David Cameron has, of course, announced plans to step down in 2020 and set in motion the election for a brand spanking new successor. I don’t blame him; it’s probably the right decision. By the time he leaves office, he’ll have led his party for fifteen years, nibbling at the Iron Lady’s high heels. But even John Major, the criminally underappreciated golden boy of Mrs. Thatcher’s latter reign, admits you’ve got to move on from that most prestigious of posts after a while – the stresses and strains of an indescribably important job, combined with the inevitable disconnectedness of high office, forces a sell-by date upon any self-respecting Prime Minister. Tony Blair chimes with him on this one, admitting that there’s a time for everything, not least power, not least perception, not least concession.

So ‘Call Me Dave’ is set to pull off a very rare trick and go out on a high, no matter what. But it’s inevitable that the pre-election appetiser he’s arranged for television viewers across the land will be a mêlée of competing ideas and principles, a battle for the life and soul of the party exemplified in just a few contenders. Nevertheless, obvious names are few and far between. Mighty acorns rarely prosper in the shadow of the great oak.

For those of you who are checking opinion polls and scratching heads at the sight of the words ‘great oak,’ bear in mind Michael Train-Spotting Portaloo’s really rather perceptive point about the types of people who we choose to lead the nation. There are, in fact, only two. One is the jobbing Member of Parliament who finds himself next in line to the throne whether he likes it or not – yes, they’re exclusively male so far. The other – and you’ll have no trouble guessing one divisive figure that fits into this category – are the ‘destiny’ politicians who enjoy a meteoric rise to power and the most sensational downfalls when they eventually manifest themselves.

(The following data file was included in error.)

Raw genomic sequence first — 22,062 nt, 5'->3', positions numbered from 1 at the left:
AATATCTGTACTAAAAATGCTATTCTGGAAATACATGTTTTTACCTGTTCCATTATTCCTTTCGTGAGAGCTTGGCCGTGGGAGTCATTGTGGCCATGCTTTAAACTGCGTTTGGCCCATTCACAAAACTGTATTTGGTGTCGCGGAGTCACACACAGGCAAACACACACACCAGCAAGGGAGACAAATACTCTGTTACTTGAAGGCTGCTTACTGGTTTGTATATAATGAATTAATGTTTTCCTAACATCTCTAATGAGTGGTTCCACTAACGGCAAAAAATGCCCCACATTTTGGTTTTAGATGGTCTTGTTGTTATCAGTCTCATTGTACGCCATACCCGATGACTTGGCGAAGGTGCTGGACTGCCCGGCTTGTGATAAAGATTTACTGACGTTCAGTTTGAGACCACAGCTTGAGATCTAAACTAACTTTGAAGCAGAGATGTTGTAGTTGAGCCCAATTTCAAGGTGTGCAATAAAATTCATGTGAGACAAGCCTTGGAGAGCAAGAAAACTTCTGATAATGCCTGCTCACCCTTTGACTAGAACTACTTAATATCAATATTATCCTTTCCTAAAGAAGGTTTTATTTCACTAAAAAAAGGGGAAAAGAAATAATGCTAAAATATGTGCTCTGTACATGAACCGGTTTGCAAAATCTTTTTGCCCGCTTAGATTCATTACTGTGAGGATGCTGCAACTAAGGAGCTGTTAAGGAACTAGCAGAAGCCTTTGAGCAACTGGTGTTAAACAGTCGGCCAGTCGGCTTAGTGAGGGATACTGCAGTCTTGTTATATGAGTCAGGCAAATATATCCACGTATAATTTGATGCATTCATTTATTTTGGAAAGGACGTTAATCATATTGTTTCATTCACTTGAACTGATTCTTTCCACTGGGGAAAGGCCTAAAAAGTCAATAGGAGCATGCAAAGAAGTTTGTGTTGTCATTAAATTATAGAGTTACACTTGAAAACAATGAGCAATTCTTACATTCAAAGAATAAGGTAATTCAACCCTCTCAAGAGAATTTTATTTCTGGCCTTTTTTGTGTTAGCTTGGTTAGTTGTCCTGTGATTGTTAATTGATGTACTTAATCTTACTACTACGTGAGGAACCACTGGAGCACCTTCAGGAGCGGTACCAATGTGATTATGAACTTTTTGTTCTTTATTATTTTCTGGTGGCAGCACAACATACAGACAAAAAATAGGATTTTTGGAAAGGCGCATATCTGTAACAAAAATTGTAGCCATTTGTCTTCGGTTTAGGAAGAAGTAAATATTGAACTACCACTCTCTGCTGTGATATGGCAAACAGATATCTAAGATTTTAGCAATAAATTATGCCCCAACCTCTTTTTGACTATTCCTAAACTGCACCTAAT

In some ways, this mirrors the struggle between monopolists and competitors which keen students of capitalism and players of ‘Anti-Monopoly’ will certainly grasp. To this observation, I’ll add one of my own: since the era of media-fuelled British politics began with the Profumo Affair and ascent of pipe-smoking Yorkshireman Harold Wilson, the highest office of Government has alternated between these groupings without fail. Standing on the shoulders of their respective giants are Heath, Callaghan, Major and Brown.

It seems we like change in this country, played out like a soap opera fuelled by the Daily Mail. So we’ll probably end up with a suitably dreary man in a suit if that highly unreliable method is anything to go by. And I can tell you it probably isn’t. Come to think of it, Portillo’s curious admiration for Wilson suddenly seems somehow appropriate. But I’m straying from the matter in hand.

David Cameron was only elected Tory Leader after four years in Parliament, and from there he revolutionised his party with an injection of vigour and the pleasant, open face of an airbrushed fashion model or well-sandpapered cricket bat. From the depths of ridicule, the Conservatives rose to become a truly electable force in a remarkable comeback almost worthy of Nelson Mandela, Slade or Lazarus. When the architect of this return to form finally steps down, it’ll be the end of an era. And that’ll be equally remarkable in itself: a political career that doesn’t end in absolute failure, and a ‘destiny’ Prime Minister who passes the baton with dignity and pride.